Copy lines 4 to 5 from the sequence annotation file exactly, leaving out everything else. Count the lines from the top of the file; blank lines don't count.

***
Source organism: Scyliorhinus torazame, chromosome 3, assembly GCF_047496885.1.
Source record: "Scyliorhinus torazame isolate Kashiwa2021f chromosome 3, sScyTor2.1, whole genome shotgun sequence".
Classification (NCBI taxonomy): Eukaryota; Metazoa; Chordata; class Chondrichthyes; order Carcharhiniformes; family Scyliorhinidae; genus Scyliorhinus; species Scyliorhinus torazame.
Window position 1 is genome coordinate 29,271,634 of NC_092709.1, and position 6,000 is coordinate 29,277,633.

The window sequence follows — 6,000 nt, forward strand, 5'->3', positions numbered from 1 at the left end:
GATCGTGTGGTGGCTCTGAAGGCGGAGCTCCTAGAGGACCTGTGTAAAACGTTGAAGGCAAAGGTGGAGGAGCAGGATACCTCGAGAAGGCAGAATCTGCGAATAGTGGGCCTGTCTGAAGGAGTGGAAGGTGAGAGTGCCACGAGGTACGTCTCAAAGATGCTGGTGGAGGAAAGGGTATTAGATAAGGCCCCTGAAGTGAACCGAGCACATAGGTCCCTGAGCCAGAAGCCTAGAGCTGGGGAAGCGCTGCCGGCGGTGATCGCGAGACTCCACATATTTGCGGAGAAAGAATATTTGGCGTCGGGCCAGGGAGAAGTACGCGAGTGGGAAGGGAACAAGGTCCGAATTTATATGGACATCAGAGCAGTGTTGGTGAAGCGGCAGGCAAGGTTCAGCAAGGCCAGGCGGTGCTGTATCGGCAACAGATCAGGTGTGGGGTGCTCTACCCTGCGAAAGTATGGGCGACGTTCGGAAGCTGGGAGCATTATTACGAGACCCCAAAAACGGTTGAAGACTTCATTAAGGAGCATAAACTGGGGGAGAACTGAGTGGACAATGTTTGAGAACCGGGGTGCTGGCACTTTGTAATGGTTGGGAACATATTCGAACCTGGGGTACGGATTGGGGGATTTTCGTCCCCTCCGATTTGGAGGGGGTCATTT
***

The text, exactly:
Window position 1 is genome coordinate 29,271,634 of NC_092709.1, and position 6,000 is coordinate 29,277,633.

The window sequence follows — 6,000 nt, forward strand, 5'->3', positions numbered from 1 at the left end: